- Bob Costello, a lawyer with ties to President Donald Trump’s legal team, claimed that Michael Cohen misread an email with a country song’s lyrics as an offer of a pardon.
- Costello, a longtime friend of Trump’s attorney Rudy Giuliani, emailed Cohen last year saying he could “sleep well tonight” because he had “friends in high places,” CNN reported, citing a copy of the email it obtained.
- Cohen said the email was a reference to a possible pardon from Trump, given its timing just as Cohen was under pressure from investigators, CNN reported.
- In a message to The Daily Beast, Costello argued that the lines were an innocent reference to the 1990 hit single “Friends In Low Places” by Garth Brooks.
- In an email regarding Costello’s claim, representatives for Cohen referred Business Insider to the 1974 Queen song “Liar.”
- Cohen and Trump’s legal team have long disputed Cohen’s truthfulness and whether he was offered a pardon to stay quiet.
Events just took another strange turn in the battle between President Donald Trump’s legal team and Michael Cohen, this time centering on whether a cryptic email was an offer of a pardon – or just some lyrics from a 1990 hit single by the country music star Garth Brooks.
On Wednesday, CNN said it obtained an April 2018 email to Cohen from Bob Costello, an attorney and longtime associate of Trump’s personal attorney Rudy Giuliani, saying Cohen could “sleep well tonight” because he had “friends in high places.”
CNN said that, to Cohen, the message seemed to hint that Trump was prepared to use his pardoning power to let him off the hook, at a time when investigators were probing his role in 2016 hush-money payments to women who said they had affairs with Trump.
Citing people familiar with Cohen’s congressional testimony, CNN reported that Cohen submitted the email to lawmakers as evidence that Trump’s lawyers were dangling the promise of a pardon before him, a move congressional Democrats say could constitute obstruction of justice.
When The Daily Beast asked about the email, Costello gave an unorthodox explanation.
He said that he wasn’t hinting at the prospect of a presidential pardon but referring to Brooks’ song in a bid to reassure Cohen.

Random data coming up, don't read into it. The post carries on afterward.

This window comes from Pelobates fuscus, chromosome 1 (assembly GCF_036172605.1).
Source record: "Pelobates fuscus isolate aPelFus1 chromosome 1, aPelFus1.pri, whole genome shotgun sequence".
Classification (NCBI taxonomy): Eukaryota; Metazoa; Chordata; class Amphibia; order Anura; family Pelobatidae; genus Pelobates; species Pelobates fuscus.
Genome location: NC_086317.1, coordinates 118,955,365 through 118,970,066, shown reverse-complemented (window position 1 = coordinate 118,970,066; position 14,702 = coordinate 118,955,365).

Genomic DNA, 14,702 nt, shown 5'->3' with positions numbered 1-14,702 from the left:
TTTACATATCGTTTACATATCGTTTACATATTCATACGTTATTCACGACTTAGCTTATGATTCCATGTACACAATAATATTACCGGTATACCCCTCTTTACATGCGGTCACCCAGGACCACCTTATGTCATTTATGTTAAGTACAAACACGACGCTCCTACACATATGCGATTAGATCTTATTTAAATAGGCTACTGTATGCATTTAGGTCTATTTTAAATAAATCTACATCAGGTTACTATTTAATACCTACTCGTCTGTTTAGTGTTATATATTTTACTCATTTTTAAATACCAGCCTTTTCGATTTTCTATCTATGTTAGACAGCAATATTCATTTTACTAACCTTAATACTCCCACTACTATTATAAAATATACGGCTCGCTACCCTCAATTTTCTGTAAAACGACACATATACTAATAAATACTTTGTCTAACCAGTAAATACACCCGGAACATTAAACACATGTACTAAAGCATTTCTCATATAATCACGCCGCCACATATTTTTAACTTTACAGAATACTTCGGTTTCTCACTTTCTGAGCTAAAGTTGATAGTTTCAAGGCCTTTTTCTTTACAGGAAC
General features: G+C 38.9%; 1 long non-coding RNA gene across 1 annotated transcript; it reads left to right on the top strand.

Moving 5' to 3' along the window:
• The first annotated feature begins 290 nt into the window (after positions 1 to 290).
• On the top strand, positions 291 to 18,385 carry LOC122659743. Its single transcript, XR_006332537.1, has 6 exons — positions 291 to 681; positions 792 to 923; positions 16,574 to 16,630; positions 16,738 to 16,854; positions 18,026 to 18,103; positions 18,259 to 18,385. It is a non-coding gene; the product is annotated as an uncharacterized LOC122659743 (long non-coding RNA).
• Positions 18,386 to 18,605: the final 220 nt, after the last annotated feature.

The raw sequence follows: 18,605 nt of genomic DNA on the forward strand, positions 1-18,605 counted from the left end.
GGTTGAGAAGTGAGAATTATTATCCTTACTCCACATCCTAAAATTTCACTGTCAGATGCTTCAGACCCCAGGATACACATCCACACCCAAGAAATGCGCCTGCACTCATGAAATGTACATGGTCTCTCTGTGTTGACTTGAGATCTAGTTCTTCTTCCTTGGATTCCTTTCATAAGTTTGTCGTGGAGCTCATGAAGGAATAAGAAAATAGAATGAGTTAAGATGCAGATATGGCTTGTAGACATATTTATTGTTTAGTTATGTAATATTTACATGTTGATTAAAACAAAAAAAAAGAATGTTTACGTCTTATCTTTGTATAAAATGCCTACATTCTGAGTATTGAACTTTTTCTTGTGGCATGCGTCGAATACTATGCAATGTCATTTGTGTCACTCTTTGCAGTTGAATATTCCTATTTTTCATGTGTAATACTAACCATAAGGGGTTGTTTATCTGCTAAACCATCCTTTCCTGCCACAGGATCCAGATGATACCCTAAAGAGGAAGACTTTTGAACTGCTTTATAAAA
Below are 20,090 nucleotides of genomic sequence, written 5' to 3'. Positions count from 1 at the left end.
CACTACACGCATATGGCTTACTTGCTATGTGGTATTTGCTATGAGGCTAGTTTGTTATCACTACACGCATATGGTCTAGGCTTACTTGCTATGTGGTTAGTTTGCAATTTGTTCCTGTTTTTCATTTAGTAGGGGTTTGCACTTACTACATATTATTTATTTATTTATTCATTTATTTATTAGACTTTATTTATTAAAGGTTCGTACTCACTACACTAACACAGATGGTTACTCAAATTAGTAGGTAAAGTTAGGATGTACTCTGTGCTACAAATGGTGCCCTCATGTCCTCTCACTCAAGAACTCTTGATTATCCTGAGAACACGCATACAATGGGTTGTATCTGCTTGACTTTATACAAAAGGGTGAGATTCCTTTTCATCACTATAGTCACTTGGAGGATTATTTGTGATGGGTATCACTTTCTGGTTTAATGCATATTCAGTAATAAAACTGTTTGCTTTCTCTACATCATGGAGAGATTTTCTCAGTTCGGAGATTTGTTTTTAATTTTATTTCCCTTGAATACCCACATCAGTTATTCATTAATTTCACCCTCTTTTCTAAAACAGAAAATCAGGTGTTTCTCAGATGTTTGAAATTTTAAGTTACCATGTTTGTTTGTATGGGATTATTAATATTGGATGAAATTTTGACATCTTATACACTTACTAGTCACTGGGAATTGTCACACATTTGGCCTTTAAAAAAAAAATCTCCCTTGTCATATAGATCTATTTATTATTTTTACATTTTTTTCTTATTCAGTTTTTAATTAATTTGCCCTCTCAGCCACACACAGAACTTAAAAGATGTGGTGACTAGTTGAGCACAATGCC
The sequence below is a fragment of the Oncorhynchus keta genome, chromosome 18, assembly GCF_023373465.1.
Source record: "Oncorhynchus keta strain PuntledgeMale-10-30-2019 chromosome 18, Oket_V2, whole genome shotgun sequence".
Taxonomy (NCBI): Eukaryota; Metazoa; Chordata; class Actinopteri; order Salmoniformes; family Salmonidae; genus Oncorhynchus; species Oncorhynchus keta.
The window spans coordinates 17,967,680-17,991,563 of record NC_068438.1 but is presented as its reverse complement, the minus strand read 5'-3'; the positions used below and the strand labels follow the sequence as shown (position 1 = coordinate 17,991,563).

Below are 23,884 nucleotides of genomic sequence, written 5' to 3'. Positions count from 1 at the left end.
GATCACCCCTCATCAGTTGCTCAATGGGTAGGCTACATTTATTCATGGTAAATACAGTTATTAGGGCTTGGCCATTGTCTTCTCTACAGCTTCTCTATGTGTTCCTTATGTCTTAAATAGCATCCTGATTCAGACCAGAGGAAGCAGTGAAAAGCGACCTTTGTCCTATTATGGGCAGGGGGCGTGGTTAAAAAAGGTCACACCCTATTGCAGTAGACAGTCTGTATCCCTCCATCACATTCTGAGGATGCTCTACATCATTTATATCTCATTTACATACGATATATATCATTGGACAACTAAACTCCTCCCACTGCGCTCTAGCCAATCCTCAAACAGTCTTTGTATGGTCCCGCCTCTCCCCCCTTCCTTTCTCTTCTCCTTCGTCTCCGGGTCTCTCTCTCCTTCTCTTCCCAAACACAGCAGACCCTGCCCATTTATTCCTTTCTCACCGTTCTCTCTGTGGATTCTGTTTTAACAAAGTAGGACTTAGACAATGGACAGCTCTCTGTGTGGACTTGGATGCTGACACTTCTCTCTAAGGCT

In an email to the publication, Costello said: “This statement: ‘Sleep well tonight, you have friends in high places’ was a tongue-in-cheek reference to a Garth Brooks song, to a client whose state of mind was highly disturbed and had suggested to us that he was suicidal. We were simply trying to be decent human beings. There is no hidden message.”
The 1990 single “Friends in Low Places” contains the lines “‘Cause I’ve got friends in low places / Where the whiskey drowns / And the beer chases my blues away / And I’ll be OK.”
In response to the reference, the office of Cohen’s attorney, Lanny Davis, said, “I refer you to the Queen song ‘Liar.'”
The song, from 1974, contains the lyrics “I have sinned, dear father / Father, I have sinned / Try and help me, father / Won’t you let me in? / Liar / Nobody believes me / Liar.”
Costello did not immediately return a request for further comment.
Since his bombshell testimony to Congress in February, in which he described his former boss as a “racist” and a “con man,” Cohen has been characterised by Republicans and the president as a liar for saying he did not seek a presidential pardon.
Davis has maintained that Trump’s attorneys dangled the prospect of a pardon to buy his client’s silence.
Costello, who CNN said was exploring the possibility of representing Cohen at the time of the email exchange, disputed Cohen’s account.
“Does dangled mean that [Cohen] raised it and I mentioned it to Giuliani, and Giuliani said the president is not going to discuss pardons with anybody?” Costello told CNN. “If that’s dangling it, that’s dangling it for about 15 seconds.”
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